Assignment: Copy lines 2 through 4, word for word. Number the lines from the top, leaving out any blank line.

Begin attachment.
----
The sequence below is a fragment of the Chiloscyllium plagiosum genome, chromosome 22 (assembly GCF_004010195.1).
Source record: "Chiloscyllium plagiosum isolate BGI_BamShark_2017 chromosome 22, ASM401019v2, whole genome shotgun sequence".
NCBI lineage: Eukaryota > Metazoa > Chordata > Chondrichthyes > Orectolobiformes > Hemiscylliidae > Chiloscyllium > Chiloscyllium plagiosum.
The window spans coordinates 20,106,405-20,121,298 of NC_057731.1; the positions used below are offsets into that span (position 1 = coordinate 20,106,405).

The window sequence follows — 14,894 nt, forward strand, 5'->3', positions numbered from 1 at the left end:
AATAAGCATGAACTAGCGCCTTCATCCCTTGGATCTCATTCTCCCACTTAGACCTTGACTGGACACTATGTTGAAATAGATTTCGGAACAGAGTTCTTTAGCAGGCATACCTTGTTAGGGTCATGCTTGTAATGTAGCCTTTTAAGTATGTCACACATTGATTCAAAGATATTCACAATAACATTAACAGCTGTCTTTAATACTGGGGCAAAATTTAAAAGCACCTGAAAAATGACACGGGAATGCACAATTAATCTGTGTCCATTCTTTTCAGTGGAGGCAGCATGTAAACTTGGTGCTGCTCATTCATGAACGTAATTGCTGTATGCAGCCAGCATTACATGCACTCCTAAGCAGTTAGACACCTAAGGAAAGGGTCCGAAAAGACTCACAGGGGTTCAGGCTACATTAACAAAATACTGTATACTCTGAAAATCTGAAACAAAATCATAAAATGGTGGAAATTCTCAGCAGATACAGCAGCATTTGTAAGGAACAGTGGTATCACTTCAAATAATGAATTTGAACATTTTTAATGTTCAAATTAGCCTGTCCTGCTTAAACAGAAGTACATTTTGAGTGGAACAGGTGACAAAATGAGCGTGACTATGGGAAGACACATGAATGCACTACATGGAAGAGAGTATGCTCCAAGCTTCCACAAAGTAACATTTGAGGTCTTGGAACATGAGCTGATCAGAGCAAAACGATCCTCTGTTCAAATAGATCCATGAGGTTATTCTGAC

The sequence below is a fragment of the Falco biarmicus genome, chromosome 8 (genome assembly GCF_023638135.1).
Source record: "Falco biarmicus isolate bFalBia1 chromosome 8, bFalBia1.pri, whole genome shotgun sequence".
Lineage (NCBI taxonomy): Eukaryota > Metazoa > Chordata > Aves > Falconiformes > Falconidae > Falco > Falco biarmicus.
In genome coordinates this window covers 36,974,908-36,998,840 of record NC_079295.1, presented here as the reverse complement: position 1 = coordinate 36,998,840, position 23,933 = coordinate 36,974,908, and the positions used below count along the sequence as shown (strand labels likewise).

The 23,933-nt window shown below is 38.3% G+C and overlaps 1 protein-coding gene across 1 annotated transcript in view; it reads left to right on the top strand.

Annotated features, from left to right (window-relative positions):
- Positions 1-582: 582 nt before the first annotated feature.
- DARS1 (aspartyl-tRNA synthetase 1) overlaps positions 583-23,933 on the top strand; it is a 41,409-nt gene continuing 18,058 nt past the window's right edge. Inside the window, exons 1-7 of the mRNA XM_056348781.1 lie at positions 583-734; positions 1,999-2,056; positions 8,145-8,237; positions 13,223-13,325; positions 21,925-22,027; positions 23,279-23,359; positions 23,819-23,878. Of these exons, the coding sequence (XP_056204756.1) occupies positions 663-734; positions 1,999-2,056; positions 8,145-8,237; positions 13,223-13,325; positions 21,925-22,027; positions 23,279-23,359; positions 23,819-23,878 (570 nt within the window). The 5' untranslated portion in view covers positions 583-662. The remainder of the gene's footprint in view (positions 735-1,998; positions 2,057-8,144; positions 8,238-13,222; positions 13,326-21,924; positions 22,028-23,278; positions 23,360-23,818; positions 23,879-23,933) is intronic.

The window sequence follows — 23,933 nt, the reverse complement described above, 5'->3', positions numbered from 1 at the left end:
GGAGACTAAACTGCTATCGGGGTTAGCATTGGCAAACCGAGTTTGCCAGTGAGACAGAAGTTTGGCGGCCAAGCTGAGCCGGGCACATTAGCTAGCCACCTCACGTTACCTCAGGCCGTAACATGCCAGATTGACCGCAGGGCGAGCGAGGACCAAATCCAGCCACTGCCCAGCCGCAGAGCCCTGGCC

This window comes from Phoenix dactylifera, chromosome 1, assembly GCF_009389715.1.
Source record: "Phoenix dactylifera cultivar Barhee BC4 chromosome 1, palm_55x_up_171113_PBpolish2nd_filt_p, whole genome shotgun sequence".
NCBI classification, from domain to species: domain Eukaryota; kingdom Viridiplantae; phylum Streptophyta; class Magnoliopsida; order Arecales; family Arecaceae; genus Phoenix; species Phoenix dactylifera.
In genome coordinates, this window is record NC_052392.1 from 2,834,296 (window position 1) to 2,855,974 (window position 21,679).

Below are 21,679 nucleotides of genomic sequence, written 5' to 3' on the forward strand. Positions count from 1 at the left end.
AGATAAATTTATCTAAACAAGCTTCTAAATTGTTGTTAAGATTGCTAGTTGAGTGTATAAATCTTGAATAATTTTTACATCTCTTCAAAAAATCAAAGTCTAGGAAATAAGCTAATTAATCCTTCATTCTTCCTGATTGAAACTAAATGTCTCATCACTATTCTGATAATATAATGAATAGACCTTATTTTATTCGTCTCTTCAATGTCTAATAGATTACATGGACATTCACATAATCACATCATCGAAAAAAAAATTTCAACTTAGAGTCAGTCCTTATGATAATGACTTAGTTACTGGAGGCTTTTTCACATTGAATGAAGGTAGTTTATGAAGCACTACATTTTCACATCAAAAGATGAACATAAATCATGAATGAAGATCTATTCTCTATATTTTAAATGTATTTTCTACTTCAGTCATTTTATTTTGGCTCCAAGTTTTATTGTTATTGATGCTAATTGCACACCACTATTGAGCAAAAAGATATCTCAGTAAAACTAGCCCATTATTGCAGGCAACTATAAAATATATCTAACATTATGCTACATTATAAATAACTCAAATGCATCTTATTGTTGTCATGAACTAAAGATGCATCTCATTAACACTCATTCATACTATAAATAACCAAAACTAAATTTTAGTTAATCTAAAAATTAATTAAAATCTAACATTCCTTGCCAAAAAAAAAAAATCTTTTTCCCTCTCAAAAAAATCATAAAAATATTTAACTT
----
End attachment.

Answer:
Source record: "Chiloscyllium plagiosum isolate BGI_BamShark_2017 chromosome 22, ASM401019v2, whole genome shotgun sequence".
NCBI lineage: Eukaryota > Metazoa > Chordata > Chondrichthyes > Orectolobiformes > Hemiscylliidae > Chiloscyllium > Chiloscyllium plagiosum.
The window spans coordinates 20,106,405-20,121,298 of NC_057731.1; the positions used below are offsets into that span (position 1 = coordinate 20,106,405).